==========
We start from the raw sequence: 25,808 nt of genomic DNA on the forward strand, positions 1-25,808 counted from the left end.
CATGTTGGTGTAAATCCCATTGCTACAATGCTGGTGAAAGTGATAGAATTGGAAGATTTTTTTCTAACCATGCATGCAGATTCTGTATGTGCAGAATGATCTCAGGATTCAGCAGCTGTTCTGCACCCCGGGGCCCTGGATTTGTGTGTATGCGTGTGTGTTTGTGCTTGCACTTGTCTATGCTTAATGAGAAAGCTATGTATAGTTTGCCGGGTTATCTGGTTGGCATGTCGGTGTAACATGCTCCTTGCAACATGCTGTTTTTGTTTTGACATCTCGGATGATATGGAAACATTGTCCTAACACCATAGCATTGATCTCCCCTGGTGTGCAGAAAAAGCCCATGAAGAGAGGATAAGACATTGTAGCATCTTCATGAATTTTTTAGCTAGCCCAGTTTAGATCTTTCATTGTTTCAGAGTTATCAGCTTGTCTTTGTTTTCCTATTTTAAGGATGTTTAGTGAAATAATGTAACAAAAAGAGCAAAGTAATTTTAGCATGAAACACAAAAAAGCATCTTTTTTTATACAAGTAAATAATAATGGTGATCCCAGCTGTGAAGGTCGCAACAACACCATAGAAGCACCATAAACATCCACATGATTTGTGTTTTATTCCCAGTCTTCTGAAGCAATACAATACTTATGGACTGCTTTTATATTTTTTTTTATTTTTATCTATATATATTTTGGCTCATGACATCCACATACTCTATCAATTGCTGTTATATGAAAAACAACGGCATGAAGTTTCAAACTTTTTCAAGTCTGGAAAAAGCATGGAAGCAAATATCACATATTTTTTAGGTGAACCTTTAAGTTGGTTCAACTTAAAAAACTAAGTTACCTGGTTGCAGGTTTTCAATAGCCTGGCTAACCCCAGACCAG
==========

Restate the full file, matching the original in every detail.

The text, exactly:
We start from the raw sequence: 25,808 nt of genomic DNA on the forward strand, positions 1-25,808 counted from the left end.
CATGTTGGTGTAAATCCCATTGCTACAATGCTGGTGAAAGTGATAGAATTGGAAGATTTTTTTCTAACCATGCATGCAGATTCTGTATGTGCAGAATGATCTCAGGATTCAGCAGCTGTTCTGCACCCCGGGGCCCTGGATTTGTGTGTATGCGTGTGTGTTTGTGCTTGCACTTGTCTATGCTTAATGAGAAAGCTATGTATAGTTTGCCGGGTTATCTGGTTGGCATGTCGGTGTAACATGCTCCTTGCAACATGCTGTTTTTGTTTTGACATCTCGGATGATATGGAAACATTGTCCTAACACCATAGCATTGATCTCCCCTGGTGTGCAGAAAAAGCCCATGAAGAGAGGATAAGACATTGTAGCATCTTCATGAATTTTTTAGCTAGCCCAGTTTAGATCTTTCATTGTTTCAGAGTTATCAGCTTGTCTTTGTTTTCCTATTTTAAGGATGTTTAGTGAAATAATGTAACAAAAAGAGCAAAGTAATTTTAGCATGAAACACAAAAAAGCATCTTTTTTTATACAAGTAAATAATAATGGTGATCCCAGCTGTGAAGGTCGCAACAACACCATAGAAGCACCATAAACATCCACATGATTTGTGTTTTATTCCCAGTCTTCTGAAGCAATACAATACTTATGGACTGCTTTTATATTTTTTTTTATTTTTATCTATATATATTTTGGCTCATGACATCCACATACTCTATCAATTGCTGTTATATGAAAAACAACGGCATGAAGTTTCAAACTTTTTCAAGTCTGGAAAAAGCATGGAAGCAAATATCACATATTTTTTAGGTGAACCTTTAAGTTGGTTCAACTTAAAAAACTAAGTTACCTGGTTGCAGGTTTTCAATAGCCTGGCTAACCCCAGACCAG